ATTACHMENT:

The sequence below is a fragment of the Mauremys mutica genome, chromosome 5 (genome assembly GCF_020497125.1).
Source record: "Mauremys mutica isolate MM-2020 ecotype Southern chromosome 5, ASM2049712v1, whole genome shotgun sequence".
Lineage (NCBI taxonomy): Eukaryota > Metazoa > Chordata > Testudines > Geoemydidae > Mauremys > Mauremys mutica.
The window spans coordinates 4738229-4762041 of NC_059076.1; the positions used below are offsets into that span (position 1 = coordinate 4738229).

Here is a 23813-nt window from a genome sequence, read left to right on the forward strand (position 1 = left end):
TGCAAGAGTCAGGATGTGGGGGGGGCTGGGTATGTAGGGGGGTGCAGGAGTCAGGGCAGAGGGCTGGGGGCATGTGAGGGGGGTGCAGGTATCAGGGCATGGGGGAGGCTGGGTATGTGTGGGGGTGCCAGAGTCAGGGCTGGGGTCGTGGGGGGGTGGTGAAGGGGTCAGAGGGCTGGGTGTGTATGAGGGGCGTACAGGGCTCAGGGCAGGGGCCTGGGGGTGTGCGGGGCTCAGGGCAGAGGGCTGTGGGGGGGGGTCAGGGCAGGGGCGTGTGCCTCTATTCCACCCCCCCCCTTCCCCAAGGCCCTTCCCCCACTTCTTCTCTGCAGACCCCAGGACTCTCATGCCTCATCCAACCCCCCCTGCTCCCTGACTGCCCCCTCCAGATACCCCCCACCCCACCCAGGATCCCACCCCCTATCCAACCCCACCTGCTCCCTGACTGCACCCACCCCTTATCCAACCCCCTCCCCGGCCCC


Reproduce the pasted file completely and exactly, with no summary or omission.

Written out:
The sequence below is a fragment of the Mauremys mutica genome, chromosome 5 (genome assembly GCF_020497125.1).
Source record: "Mauremys mutica isolate MM-2020 ecotype Southern chromosome 5, ASM2049712v1, whole genome shotgun sequence".
Lineage (NCBI taxonomy): Eukaryota > Metazoa > Chordata > Testudines > Geoemydidae > Mauremys > Mauremys mutica.
The window spans coordinates 4738229-4762041 of NC_059076.1; the positions used below are offsets into that span (position 1 = coordinate 4738229).

Here is a 23813-nt window from a genome sequence, read left to right on the forward strand (position 1 = left end):
TGCAAGAGTCAGGATGTGGGGGGGGCTGGGTATGTAGGGGGGTGCAGGAGTCAGGGCAGAGGGCTGGGGGCATGTGAGGGGGGTGCAGGTATCAGGGCATGGGGGAGGCTGGGTATGTGTGGGGGTGCCAGAGTCAGGGCTGGGGTCGTGGGGGGGTGGTGAAGGGGTCAGAGGGCTGGGTGTGTATGAGGGGCGTACAGGGCTCAGGGCAGGGGCCTGGGGGTGTGCGGGGCTCAGGGCAGAGGGCTGTGGGGGGGGGTCAGGGCAGGGGCGTGTGCCTCTATTCCACCCCCCCCCTTCCCCAAGGCCCTTCCCCCACTTCTTCTCTGCAGACCCCAGGACTCTCATGCCTCATCCAACCCCCCCTGCTCCCTGACTGCCCCCTCCAGATACCCCCCACCCCACCCAGGATCCCACCCCCTATCCAACCCCACCTGCTCCCTGACTGCACCCACCCCTTATCCAACCCCCTCCCCGGCCCC